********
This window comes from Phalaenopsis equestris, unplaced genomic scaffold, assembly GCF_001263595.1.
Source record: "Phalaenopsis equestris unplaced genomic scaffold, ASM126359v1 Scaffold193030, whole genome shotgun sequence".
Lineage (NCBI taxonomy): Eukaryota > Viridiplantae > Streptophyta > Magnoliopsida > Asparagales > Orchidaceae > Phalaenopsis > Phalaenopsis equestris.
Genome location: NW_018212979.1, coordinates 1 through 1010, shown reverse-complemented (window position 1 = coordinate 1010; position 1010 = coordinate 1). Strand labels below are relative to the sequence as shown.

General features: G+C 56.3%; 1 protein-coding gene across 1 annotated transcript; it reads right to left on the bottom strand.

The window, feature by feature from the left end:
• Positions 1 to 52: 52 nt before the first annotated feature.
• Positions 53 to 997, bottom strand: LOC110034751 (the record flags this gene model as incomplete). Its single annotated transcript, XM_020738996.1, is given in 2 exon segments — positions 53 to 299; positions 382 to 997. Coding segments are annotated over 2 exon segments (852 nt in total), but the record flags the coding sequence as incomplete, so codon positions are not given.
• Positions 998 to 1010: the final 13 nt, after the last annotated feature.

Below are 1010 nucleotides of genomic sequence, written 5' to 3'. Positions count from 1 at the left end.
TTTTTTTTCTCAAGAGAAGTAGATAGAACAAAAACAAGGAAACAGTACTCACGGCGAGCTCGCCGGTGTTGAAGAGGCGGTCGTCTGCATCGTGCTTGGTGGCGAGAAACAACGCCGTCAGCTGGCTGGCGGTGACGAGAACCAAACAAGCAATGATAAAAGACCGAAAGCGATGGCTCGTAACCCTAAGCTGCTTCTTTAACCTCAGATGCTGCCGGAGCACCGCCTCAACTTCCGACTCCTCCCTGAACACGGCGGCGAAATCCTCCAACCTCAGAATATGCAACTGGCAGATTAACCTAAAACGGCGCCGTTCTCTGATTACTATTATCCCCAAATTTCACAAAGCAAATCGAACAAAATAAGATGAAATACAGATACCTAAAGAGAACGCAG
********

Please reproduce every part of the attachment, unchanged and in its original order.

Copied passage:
This window comes from Phalaenopsis equestris, unplaced genomic scaffold, assembly GCF_001263595.1.
Source record: "Phalaenopsis equestris unplaced genomic scaffold, ASM126359v1 Scaffold193030, whole genome shotgun sequence".
Lineage (NCBI taxonomy): Eukaryota > Viridiplantae > Streptophyta > Magnoliopsida > Asparagales > Orchidaceae > Phalaenopsis > Phalaenopsis equestris.
Genome location: NW_018212979.1, coordinates 1 through 1010, shown reverse-complemented (window position 1 = coordinate 1010; position 1010 = coordinate 1). Strand labels below are relative to the sequence as shown.

General features: G+C 56.3%; 1 protein-coding gene across 1 annotated transcript; it reads right to left on the bottom strand.

The window, feature by feature from the left end:
• Positions 1 to 52: 52 nt before the first annotated feature.
• Positions 53 to 997, bottom strand: LOC110034751 (the record flags this gene model as incomplete). Its single annotated transcript, XM_020738996.1, is given in 2 exon segments — positions 53 to 299; positions 382 to 997. Coding segments are annotated over 2 exon segments (852 nt in total), but the record flags the coding sequence as incomplete, so codon positions are not given.
• Positions 998 to 1010: the final 13 nt, after the last annotated feature.

Below are 1010 nucleotides of genomic sequence, written 5' to 3'. Positions count from 1 at the left end.
TTTTTTTTCTCAAGAGAAGTAGATAGAACAAAAACAAGGAAACAGTACTCACGGCGAGCTCGCCGGTGTTGAAGAGGCGGTCGTCTGCATCGTGCTTGGTGGCGAGAAACAACGCCGTCAGCTGGCTGGCGGTGACGAGAACCAAACAAGCAATGATAAAAGACCGAAAGCGATGGCTCGTAACCCTAAGCTGCTTCTTTAACCTCAGATGCTGCCGGAGCACCGCCTCAACTTCCGACTCCTCCCTGAACACGGCGGCGAAATCCTCCAACCTCAGAATATGCAACTGGCAGATTAACCTAAAACGGCGCCGTTCTCTGATTACTATTATCCCCAAATTTCACAAAGCAAATCGAACAAAATAAGATGAAATACAGATACCTAAAGAGAACGCAG